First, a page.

history repeats itself
History repeats itself
I didn’t learn, I wouldn’t listen
I couldn’t see the books were on the shelf
For my good sense, I never missed ’em
In the early 1800s newspaper production was extremely slow. They received news by post. Some were reports from correspondents, but most stories were copied from other newspapers as part of an exchange system.
In may of 1845, James Gordon Bennett, the editor of the New York Herald predicted with some gloom, that the telegraph would put many newspapers out of business. “In regard to the newspaper press, it will experience to a degree, that must in a vast number of cases be fatal, the effects of the new mode of circulating intelligence.”
While entrepreneurs and commerce at large created the demand for ‘fast news’, prompting Bennet to pay one of his sources $500 for every hour by which he beat other papers in getting news from Europe, he also once declared that “speculators should not have the advantage of earlier news than the public at large.”
The following dreaded scenario was painted among the publishing Technorati of the day…
Raw news and market information arrived first at the telegraph office. Newspapers, along with merchants and everyone else, queued for it. Telegraph firms established a monopoly over news delivery, selling early news access to the highest bidder.
In this environment, papers would be unable to compete. Circulation would decline and advertisers would flee. Benett’s democratisation of news would be undone.
There was hope. Bennett believed that those few papers which provided commentary and analysis would survive. The proverbial ‘value-add’.
The telegraph did reshape newspapers and the outcome was different to the prognostications. It was a simple result of the technology itself. Although the telegraph could deliver news more rapidly than ever across the backbone, they had a “last mile” problem. Messages were point to point – unicast as it were. The telegraph was not a broadcast medium, it could not disseminate news quickly to thousands of ‘subscribers’. Instead of putting papers out of business, the telegraph actually made them more attractive and increased their sales. The role of newspapers became focused on delivering the latest news.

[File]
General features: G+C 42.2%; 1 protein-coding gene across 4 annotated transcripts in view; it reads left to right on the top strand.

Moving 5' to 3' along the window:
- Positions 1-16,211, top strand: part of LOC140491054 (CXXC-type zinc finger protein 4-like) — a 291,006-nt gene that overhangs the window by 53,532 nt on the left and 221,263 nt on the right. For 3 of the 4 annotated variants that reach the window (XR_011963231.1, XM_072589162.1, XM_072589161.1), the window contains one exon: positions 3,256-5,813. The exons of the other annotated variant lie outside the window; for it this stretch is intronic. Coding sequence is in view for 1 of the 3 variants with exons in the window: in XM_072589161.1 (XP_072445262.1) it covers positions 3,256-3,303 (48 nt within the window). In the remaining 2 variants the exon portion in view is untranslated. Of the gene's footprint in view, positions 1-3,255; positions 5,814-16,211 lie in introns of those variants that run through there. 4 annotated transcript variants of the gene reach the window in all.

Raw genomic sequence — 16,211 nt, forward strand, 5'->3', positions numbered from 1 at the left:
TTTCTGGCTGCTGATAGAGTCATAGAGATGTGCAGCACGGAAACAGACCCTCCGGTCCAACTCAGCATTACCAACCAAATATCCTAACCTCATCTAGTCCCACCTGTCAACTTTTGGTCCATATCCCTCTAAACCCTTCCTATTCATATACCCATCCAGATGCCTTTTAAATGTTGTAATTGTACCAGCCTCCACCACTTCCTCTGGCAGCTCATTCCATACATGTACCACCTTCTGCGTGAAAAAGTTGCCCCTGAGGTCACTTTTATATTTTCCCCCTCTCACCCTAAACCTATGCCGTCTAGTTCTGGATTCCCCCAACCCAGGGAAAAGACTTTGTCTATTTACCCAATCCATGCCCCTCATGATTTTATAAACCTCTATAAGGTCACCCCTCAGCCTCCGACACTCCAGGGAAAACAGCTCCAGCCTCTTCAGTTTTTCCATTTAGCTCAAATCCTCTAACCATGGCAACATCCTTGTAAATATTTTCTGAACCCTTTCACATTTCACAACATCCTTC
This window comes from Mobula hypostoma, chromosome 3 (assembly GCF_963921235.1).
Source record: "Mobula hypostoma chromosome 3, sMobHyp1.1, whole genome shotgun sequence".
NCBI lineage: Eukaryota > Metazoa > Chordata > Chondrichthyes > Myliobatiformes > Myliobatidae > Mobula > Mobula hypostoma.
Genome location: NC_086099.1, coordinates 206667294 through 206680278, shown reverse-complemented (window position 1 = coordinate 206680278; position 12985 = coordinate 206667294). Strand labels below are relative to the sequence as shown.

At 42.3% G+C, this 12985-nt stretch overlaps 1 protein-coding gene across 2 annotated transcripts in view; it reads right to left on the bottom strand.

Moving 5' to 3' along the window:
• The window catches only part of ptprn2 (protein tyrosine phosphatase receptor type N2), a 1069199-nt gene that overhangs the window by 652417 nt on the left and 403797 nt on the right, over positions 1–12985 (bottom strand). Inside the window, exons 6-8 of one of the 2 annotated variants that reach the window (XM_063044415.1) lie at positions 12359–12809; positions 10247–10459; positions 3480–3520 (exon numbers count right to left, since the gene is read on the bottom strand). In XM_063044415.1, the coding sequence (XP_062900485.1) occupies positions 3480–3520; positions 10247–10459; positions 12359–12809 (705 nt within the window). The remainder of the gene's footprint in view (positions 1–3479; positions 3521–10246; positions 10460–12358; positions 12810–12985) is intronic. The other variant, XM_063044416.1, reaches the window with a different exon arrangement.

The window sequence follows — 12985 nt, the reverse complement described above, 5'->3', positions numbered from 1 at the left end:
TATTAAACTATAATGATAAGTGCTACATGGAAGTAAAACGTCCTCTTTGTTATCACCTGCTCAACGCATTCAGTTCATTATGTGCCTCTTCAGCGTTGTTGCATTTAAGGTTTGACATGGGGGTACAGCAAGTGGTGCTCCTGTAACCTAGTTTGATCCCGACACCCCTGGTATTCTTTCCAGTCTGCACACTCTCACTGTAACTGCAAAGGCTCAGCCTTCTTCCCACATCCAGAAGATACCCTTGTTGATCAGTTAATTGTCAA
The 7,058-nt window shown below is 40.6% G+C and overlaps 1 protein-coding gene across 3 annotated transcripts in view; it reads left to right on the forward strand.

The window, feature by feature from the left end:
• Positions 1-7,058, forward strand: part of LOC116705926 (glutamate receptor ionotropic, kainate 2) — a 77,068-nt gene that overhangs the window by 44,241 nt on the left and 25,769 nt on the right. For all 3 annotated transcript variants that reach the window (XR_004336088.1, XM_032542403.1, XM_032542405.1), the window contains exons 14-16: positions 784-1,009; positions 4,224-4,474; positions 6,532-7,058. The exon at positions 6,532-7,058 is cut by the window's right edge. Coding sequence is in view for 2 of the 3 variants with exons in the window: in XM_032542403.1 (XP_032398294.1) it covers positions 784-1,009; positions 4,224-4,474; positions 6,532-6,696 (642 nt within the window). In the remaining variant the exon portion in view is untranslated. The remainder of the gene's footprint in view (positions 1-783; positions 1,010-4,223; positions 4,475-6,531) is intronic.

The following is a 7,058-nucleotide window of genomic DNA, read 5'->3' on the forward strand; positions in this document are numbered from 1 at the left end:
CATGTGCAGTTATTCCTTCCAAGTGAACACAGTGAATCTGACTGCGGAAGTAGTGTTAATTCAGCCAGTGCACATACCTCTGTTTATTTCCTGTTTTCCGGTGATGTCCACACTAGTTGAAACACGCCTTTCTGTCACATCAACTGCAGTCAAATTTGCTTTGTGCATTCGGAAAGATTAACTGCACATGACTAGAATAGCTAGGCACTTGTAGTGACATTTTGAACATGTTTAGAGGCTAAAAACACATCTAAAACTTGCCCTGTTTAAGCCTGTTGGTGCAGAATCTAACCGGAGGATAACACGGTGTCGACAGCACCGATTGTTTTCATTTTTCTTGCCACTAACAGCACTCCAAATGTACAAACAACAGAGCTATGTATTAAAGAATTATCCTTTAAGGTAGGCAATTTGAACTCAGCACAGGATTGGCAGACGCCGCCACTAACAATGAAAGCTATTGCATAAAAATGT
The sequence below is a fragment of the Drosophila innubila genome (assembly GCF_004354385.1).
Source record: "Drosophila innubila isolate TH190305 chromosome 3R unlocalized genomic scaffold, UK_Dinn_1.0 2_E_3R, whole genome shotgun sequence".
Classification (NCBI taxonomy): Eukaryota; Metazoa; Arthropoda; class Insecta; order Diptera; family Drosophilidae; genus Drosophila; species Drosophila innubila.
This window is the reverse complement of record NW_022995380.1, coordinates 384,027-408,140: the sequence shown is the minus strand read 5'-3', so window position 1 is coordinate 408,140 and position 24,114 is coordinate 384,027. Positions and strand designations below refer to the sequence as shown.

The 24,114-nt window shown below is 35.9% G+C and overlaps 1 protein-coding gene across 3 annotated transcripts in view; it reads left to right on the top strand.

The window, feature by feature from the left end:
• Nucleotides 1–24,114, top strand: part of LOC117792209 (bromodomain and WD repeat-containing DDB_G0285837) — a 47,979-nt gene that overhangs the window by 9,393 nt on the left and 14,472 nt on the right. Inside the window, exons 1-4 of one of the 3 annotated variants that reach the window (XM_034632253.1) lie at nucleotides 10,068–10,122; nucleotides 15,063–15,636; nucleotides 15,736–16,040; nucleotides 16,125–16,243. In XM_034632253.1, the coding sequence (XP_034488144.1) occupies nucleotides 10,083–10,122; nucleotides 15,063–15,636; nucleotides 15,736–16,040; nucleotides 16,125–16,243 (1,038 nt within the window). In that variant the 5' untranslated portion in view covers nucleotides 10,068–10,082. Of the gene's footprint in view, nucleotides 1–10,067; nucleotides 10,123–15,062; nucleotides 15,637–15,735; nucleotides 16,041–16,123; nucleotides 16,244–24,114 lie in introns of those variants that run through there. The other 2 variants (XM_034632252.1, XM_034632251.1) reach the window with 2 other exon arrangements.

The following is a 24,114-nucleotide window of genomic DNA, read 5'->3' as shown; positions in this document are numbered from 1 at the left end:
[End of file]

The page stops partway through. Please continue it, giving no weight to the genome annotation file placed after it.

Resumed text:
As the speed of information increased, there were growing concerns that the freshness of news, and its abundance from far away places, was saturating column inches and decreasing it’s relevance to the consumer.
Writing in the Atlantic Monthly in 1891, W.J. Stillman lamented the changes in his profession. “America has in fact transformed journalism from what it once was, the periodical expression of the thought of the time, the opportune record of the questions and answers of contemporary life, into an agency for collecting, condensing and assimilating the trivialities of the entire human existence,” he moaned. “The frantic haste with which we bolt everything we take, seconded by the eager wish of the journalist not to be a day behind his competitor, abolishes deliberation from judgment and sound digestion from our mental constitutions. We have no time to go below surfaces, and as a general thing no disposition.”
Add about 160 years to these dates, replace the names of the characters and technologies; except for the money part, the story and the apprehensions remain the same. But let us be very careful. While we may see the demise of printed media, we will not see the decline of the ‘news business’. We may be simply seeing the transfer of information from ink and pulp to another medium.
Tell me it isn’t so… I’m listening.